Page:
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Pop culture obsessives writing for the pop culture obsessed.

A Japanese Star Wars knock-off almost as weird as the original

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Every day, Watch This offers staff recommendations inspired by a new movie coming out that week. This week: Because it’s Star Wars Week here at The A.V. Club, we’ve singled out some of the more interesting movies inspired or influenced by George Lucas’ beloved space opera.


Message From Space (1978)

There’s so much Japan in Star Wars (see: Vader’s constructivist samurai get-up, faux-Japanese names like Kenobi and Yoda, story elements borrowed from The Hidden Fortress, etc.) that it makes sense that some of the most interesting movies of the Star Wars knock-off gold rush should come from the Japanese industry. George Lucas designed Star Wars as a pastiche of Western and Eastern genres—World War II flicks, Republic serials, Edo-era samurai stories (commonly called jidaigeki, hence the Jedi)—and Message From Space, produced by Japan’s Toei studio, is one of the few A New Hope clones to really pick up on the original’s grab-bag appeal.

Considering Japanese sci-fi’s long-standing love affair with World War II iconography (see: Space Battleship Yamato, Mamoru Oshii’s Kerberos franchise, etc.), it seems significant that this is the most important part of the Star Wars formula jettisoned by Message From Space. Instead, in trying to make a story about space rogues and princesses fighting an evil empire its own, the movie brings in elements of pseudo-medieval high fantasy and tokasatsu serials, imagery from Europe’s Age Of Sail, and a whole lot of stuff taken from American hot-rod and trucker movies, complete with white-helmeted space patrolmen with mustaches and aviator shades.

Directed by Kinji Fukasaku, then best-known for his energetic crime movies, from a script credited to four writers who seem to have never shown each other their work, Message From Space is a knock-off that’s almost as weird as Star Wars itself; it just looks a whole lot weirder, because unlike Lucas’ movie, it doesn’t benefit from a unified design sense. Part of what makes the original Star Wars movies work is the way they use consistent color palettes and textures to make so many disparate references and ideas seem to co-exist within a unified universe. It’s where a Mediterranean-style cantina bar with a swing house band and a customer base of creature-feature rejects can seem of-a-piece.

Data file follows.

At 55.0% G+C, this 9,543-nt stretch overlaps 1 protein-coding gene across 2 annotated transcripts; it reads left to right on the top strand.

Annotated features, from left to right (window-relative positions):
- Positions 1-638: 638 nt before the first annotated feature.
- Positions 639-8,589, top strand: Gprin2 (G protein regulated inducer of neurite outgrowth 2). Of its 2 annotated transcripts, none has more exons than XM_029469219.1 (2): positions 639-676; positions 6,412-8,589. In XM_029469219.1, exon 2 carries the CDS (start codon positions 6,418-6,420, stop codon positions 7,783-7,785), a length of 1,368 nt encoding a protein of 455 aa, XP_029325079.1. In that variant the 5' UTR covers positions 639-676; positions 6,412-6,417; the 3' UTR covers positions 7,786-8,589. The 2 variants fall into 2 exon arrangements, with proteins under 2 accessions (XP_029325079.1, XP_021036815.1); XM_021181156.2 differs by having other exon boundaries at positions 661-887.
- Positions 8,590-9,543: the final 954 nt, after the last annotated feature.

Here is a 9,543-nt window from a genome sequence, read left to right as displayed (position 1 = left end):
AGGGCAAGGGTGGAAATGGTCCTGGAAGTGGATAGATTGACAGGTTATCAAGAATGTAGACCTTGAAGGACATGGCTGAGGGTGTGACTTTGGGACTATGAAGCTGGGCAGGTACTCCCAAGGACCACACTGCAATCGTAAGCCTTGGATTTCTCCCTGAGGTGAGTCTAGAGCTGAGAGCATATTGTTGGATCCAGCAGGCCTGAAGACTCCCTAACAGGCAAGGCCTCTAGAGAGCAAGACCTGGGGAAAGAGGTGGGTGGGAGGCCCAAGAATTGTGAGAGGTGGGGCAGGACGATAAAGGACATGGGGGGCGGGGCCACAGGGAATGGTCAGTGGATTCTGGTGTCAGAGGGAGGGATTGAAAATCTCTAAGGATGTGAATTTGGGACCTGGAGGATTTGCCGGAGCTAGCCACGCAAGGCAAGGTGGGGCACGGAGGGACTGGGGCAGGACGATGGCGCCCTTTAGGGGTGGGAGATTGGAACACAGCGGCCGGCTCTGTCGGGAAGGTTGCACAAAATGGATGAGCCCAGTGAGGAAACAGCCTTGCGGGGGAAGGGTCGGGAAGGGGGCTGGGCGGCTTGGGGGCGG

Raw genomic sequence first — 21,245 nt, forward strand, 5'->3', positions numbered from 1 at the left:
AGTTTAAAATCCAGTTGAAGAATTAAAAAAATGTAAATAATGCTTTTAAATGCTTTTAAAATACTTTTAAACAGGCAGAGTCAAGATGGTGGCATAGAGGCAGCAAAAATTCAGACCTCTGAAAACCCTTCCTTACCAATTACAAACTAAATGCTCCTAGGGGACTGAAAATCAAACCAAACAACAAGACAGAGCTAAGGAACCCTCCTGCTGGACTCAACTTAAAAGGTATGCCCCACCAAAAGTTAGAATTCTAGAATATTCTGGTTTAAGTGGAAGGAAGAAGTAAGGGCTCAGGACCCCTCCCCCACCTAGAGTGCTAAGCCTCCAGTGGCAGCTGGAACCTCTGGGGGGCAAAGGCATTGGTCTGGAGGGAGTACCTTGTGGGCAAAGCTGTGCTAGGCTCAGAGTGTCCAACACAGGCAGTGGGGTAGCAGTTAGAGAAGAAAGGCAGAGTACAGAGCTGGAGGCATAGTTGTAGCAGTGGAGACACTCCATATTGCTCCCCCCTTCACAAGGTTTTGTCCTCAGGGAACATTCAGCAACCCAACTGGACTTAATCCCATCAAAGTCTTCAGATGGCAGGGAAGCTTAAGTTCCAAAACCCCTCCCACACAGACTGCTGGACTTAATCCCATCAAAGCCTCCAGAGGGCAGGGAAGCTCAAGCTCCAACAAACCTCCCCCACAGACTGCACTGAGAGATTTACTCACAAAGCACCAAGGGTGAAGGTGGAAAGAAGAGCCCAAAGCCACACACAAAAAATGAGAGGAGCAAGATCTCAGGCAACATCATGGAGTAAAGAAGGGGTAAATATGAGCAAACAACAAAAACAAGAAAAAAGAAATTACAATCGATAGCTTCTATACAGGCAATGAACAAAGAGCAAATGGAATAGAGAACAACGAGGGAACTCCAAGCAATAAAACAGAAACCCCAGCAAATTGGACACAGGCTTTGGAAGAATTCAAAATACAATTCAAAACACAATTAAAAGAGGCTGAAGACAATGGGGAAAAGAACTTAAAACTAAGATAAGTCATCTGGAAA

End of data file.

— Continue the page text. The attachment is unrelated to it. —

Message From Space, on the other hand, looks as all-over-the-place as its influences, mixing everything from bright colors and outrageous ’70s street fashions (e.g., embroidered trackwear and snakeskin suits with matching flat caps) to horned suits of medieval armor and 18th-century naval uniforms, with extravagant practical effects that are never remotely credible as anything other than models. It’s a whole lot of fun to look at—a pageant of off-beat visual references, which is probably what the movie it’s imitating would look like if it weren’t smoothed out by its production design, costuming, and effects team.

Availability: Message From Space is available on Blu-ray and DVD from Amazon or possibly your local video store/library.